Disclose all Clinton Foundation and Clinton Global initiative contributions from foreign governments, Wall Street firms, corporations, special interests, other foundations, and individuals. Although some disclosure has been made of contributions, the public deserves full disclosure of the facts -- exact contribution amounts and dates on which contributions were made. These details are needed in order to determine that there are no conflicts of interest with the timing of State Department actions made during Secretary Clinton's tenure, as was required by the White House when Hillary Clinton was appointed.

A specific example is the $2.5 million former President Clinton took in speaking fees from corporations and trade groups that were lobbying the State Department near the time when the speaking fees were paid to him, as reported by the International Business Times.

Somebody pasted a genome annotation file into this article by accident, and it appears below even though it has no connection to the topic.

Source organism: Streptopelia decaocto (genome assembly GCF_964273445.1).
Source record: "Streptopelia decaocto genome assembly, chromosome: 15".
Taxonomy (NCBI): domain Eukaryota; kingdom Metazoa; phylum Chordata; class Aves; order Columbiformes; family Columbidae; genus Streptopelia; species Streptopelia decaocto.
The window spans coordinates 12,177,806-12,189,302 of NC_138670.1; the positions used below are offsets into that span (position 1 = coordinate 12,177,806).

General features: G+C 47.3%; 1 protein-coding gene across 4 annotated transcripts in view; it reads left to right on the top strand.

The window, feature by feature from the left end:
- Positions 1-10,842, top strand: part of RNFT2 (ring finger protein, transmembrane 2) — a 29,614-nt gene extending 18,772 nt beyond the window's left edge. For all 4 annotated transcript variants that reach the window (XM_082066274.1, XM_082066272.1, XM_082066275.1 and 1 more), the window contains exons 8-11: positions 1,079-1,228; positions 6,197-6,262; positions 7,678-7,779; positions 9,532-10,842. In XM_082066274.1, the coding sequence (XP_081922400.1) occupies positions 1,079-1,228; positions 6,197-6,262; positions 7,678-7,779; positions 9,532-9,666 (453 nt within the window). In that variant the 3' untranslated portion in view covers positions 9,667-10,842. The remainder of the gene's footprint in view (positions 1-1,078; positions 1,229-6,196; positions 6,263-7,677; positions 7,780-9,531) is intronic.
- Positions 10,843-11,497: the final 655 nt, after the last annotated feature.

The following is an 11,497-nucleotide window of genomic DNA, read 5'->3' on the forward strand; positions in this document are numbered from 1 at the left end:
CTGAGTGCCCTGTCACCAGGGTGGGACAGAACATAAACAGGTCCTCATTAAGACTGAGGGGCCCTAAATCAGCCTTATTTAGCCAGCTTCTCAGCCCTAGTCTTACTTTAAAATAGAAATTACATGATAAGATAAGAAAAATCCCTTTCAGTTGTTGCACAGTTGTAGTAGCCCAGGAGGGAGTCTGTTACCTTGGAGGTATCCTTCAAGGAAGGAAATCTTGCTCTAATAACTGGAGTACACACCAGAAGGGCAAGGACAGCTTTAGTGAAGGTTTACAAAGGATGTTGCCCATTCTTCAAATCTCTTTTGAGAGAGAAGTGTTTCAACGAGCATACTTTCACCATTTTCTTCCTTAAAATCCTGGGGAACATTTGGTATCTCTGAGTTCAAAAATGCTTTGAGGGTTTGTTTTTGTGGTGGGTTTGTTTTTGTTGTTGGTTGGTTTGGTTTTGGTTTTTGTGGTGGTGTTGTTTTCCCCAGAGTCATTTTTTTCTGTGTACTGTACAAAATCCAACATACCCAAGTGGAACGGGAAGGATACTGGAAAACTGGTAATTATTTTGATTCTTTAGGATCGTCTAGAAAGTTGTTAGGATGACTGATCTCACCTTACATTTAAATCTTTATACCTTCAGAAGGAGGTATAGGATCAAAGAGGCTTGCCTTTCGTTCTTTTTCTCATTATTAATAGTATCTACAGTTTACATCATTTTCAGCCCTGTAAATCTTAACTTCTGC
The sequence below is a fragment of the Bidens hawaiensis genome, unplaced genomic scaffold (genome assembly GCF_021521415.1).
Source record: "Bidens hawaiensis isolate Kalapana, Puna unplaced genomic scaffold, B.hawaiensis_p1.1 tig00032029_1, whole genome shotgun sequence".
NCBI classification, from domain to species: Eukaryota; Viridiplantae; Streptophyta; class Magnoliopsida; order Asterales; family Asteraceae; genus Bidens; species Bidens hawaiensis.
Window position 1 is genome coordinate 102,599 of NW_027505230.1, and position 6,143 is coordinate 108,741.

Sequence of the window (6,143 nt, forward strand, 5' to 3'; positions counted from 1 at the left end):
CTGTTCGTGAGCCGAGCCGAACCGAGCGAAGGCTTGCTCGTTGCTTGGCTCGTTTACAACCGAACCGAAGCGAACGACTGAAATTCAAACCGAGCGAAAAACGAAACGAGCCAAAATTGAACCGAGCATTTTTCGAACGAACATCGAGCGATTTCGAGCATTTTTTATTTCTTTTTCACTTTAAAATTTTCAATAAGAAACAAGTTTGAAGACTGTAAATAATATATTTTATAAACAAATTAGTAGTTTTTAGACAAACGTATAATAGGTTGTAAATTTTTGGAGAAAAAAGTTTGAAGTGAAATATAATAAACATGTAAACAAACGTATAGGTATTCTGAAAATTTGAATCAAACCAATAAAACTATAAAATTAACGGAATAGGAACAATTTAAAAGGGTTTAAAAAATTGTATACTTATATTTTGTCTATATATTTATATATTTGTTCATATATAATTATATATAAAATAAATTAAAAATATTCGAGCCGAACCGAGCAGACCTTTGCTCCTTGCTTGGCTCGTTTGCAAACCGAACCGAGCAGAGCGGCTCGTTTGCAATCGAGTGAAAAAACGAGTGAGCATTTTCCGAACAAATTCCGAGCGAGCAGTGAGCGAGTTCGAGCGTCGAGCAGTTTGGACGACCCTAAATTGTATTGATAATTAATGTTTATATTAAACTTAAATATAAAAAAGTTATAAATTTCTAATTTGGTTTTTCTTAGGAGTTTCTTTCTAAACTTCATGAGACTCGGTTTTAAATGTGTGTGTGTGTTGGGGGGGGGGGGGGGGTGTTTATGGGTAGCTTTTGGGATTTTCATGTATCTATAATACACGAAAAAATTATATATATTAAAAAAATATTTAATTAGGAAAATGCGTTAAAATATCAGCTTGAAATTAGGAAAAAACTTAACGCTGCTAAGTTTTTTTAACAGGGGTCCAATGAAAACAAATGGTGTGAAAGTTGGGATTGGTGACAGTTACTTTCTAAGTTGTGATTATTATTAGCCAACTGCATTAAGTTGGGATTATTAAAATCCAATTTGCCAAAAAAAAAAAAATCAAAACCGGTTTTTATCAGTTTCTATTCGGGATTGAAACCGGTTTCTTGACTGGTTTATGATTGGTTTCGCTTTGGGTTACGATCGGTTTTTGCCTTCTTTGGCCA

Disclosure of the information noted above, would provide the public with the information needed to determine that there is no reason to be concerned about what Hillary Clinton said to Goldman-Sachs and other Wall Street and special interest groups. The information would make it clear that there are no hidden conflicts of interest that might be revealed during the course of what is sure to be a very hard-fought general election campaign.

It would reassure the voters that Clinton is worthy of public trust and will be an honest representative of their interests.

Leadership requires one to take responsibility for one's actions and have a forth right dialogue with the public the candidate is seeking to lead. Hillary Clinton can only demonstrate this leadership by taking responsibility -- and fully disclosing the facts related to the vast amounts of special interest money that she and the Clinton family have taken personally and for their foundations.